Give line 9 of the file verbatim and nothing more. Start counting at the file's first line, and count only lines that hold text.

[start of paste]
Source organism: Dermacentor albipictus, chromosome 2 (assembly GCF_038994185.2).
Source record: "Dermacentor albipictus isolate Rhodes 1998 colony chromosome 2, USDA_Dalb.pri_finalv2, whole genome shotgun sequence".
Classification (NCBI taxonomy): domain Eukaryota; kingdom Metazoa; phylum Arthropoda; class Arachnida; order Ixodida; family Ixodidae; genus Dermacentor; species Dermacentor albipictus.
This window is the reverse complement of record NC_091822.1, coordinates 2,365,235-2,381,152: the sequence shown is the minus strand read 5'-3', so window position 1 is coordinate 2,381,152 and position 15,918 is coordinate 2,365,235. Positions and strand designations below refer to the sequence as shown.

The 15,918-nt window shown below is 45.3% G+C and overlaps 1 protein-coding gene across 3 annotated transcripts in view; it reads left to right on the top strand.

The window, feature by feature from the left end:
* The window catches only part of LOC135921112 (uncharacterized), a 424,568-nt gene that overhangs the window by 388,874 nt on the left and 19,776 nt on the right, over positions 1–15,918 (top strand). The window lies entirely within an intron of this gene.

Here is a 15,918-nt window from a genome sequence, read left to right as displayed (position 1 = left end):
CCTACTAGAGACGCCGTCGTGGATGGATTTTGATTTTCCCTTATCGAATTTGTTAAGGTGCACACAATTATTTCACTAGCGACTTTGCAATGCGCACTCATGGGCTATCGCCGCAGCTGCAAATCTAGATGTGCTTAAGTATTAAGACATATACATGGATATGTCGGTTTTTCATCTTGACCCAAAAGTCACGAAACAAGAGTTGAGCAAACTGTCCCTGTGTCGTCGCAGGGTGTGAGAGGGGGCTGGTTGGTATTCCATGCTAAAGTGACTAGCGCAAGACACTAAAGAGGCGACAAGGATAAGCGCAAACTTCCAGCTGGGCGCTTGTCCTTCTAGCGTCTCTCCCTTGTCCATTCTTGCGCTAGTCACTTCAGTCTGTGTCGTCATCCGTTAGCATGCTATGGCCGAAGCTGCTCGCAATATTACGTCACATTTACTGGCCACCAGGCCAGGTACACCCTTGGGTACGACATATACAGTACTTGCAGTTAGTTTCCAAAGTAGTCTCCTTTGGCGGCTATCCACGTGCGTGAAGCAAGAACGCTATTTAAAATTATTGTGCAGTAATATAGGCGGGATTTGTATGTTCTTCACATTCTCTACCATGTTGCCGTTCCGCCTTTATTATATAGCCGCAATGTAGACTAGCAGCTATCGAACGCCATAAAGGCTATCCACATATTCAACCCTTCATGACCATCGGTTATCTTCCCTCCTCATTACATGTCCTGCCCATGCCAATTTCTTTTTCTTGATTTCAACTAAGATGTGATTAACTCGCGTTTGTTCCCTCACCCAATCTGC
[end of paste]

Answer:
CCTACTAGAGACGCCGTCGTGGATGGATTTTGATTTTCCCTTATCGAATTTGTTAAGGTGCACACAATTATTTCACTAGCGACTTTGCAATGCGCACTCATGGGCTATCGCCGCAGCTGCAAATCTAGATGTGCTTAAGTATTAAGACATATACATGGATATGTCGGTTTTTCATCTTGACCCAAAAGTCACGAAACAAGAGTTGAGCAAACTGTCCCTGTGTCGTCGCAGGGTGTGAGAGGGGGCTGGTTGGTATTCCATGCTAAAGTGACTAGCGCAAGACACTAAAGAGGCGACAAGGATAAGCGCAAACTTCCAGCTGGGCGCTTGTCCTTCTAGCGTCTCTCCCTTGTCCATTCTTGCGCTAGTCACTTCAGTCTGTGTCGTCATCCGTTAGCATGCTATGGCCGAAGCTGCTCGCAATATTACGTCACATTTACTGGCCACCAGGCCAGGTACACCCTTGGGTACGACATATACAGTACTTGCAGTTAGTTTCCAAAGTAGTCTCCTTTGGCGGCTATCCACGTGCGTGAAGCAAGAACGCTATTTAAAATTATTGTGCAGTAATATAGGCGGGATTTGTATGTTCTTCACATTCTCTACCATGTTGCCGTTCCGCCTTTATTATATAGCCGCAATGTAGACTAGCAGCTATCGAACGCCATAAAGGCTATCCACATATTCAACCCTTCATGACCATCGGTTATCTTCCCTCCTCATTACATGTCCTGCCCATGCCAATTTCTTTTTCTTGATTTCAACTAAGATGTGATTAACTCGCGTTTGTTCCCTCACCCAATCTGC